MOSCOW, November 1. /TASS/. The United States is waging a large-scale propaganda campaign against Russia, seeking to shift the responsibility for its plans to quit the Intermediate-Range Nuclear Forces Treaty (INF Treaty), Russian Foreign Ministry Spokeswoman Maria Zakharova told reporters on Thursday.
"While undermining the INF Treaty, the US is waging a large-scale propaganda campaign, seeking to make the world believe that its withdrawal is caused by Russia’s violations of the document," she said. "Such an approach is totally inappropriate, and attempts to shift the responsibility to Russia are absolutely unacceptable," Zakharova added.
The Russian diplomat pointed out that the US had not bothered to clearly justify its claims. "These claims remain groundless and are openly provocative," she noted. "We would like to state once again that our country has been strictly abiding by the treaty, while Washington seeks to cover up its own violations by putting forward groundless accusations against us," Zakharova pointed out.
According to her, the situation surrounding the INF Treaty concerns not only Moscow and Washington but other members of the international community as well. "We call on all who realize their responsibility for the future of global stability and security, to send a clear signal to Washington that its plans are dangerous," Zakharova stressed.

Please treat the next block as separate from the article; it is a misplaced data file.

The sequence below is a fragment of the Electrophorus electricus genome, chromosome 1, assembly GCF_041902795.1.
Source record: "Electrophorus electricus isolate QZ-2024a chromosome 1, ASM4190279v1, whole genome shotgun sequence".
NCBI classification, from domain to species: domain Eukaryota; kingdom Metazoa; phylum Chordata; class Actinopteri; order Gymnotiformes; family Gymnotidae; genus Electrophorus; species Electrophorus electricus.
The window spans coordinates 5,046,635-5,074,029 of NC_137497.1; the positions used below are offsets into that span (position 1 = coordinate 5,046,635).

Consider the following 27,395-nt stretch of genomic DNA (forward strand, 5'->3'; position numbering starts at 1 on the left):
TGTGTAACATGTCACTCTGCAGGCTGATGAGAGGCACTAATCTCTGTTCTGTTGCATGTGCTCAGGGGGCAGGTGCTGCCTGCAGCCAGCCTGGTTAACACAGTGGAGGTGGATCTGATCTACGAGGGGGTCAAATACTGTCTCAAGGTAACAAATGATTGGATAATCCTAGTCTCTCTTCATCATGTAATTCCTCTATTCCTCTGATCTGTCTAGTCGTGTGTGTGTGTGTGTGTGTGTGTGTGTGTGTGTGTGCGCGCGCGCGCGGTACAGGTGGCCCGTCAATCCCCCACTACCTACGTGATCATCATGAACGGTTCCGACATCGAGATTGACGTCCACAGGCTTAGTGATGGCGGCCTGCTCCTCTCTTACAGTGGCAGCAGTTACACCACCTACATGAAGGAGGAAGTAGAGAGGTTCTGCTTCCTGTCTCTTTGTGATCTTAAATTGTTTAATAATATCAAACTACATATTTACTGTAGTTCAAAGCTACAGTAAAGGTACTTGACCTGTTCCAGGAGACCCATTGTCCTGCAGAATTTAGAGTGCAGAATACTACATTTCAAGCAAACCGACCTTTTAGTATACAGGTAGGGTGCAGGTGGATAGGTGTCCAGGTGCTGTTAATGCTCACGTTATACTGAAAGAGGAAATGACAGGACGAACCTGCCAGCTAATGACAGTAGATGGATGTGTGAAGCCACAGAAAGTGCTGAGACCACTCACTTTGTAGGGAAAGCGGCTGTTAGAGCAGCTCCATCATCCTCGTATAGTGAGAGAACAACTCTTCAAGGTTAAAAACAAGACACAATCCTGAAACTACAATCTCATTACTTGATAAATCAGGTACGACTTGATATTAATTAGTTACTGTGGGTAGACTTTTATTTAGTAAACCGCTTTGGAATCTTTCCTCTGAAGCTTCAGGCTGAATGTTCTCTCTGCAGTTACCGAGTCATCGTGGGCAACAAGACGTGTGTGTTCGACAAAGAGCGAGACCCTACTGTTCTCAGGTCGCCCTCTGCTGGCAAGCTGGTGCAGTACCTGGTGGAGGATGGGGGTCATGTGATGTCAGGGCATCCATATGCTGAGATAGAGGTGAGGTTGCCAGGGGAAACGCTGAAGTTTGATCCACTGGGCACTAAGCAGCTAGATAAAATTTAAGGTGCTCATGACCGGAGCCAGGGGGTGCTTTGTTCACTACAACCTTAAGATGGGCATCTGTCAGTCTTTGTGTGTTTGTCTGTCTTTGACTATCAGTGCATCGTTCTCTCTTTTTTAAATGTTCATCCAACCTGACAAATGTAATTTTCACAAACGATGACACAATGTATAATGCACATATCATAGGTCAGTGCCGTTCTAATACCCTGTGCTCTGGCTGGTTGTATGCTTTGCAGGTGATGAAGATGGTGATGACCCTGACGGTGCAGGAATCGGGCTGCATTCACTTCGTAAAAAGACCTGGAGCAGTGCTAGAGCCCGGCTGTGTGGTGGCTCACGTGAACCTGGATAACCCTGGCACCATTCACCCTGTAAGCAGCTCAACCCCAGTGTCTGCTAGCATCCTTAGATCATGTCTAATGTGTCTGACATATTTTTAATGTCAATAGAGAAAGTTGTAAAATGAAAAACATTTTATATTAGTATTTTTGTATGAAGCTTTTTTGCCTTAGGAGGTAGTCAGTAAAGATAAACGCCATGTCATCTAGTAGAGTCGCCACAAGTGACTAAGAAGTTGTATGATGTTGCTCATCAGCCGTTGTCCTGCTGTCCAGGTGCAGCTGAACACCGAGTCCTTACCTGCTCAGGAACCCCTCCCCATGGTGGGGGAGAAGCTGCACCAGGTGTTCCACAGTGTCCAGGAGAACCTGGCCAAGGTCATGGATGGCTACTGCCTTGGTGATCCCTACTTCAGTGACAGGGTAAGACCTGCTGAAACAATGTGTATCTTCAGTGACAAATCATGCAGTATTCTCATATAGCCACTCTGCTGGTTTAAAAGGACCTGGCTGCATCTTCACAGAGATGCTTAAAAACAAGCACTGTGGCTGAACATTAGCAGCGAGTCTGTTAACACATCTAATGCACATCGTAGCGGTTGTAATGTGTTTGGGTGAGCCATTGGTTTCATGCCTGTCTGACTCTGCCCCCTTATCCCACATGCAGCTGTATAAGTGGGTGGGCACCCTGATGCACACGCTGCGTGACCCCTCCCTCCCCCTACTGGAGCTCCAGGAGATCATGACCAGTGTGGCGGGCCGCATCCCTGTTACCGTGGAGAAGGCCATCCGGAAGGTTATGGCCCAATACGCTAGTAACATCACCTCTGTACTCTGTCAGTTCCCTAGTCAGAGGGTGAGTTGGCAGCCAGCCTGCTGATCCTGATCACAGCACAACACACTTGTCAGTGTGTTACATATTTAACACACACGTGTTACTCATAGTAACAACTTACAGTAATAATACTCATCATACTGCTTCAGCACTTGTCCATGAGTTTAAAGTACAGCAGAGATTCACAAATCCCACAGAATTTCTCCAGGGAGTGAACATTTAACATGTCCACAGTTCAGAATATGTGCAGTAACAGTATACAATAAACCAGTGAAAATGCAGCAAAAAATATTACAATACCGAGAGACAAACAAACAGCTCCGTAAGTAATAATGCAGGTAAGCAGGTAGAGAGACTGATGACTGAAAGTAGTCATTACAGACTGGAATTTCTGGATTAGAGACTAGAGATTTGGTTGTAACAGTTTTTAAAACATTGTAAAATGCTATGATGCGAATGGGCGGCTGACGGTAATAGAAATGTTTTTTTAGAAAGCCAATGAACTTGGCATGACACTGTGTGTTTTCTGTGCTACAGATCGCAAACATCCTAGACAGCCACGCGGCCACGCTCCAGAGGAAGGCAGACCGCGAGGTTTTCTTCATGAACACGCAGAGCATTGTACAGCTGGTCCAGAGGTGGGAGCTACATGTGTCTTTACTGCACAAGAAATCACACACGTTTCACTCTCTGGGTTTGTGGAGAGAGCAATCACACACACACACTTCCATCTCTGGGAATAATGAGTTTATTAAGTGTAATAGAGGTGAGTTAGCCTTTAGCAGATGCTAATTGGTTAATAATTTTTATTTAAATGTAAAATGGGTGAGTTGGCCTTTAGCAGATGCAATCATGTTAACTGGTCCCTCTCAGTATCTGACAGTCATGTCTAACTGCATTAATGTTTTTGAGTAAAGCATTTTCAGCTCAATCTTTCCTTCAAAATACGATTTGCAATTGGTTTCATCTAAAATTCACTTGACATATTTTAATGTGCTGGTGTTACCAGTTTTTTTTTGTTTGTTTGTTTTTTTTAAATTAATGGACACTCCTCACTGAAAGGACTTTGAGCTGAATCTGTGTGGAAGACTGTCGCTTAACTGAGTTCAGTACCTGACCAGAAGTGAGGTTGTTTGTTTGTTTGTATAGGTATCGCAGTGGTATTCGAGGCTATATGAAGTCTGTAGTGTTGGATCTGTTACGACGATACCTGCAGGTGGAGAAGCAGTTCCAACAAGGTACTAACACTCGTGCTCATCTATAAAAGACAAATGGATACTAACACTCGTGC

INF Treaty situation
On October 20, US President Donald Trump said that Washington would pull out of the INF Treaty because Russia had allegedly violated it.
The INF Treaty was concluded on December 8, 1987, and took effect on June 1, 1988. It applies to deployed and non-deployed ground-based missiles of intermediate range (1,000-5,000 kilometers) and shorter range (500-1,000 kilometers). In the recent years, Washington has been repeatedly accusing Russia of violating the treaty. Moscow strongly dismissed the accusations and voiced its own claims concerning Washington’s non-compliance.
At the same time, Trump does not rule out that a new treaty may be signed with Russia and China, provided they give assurances they will stop developing these kinds of weapons.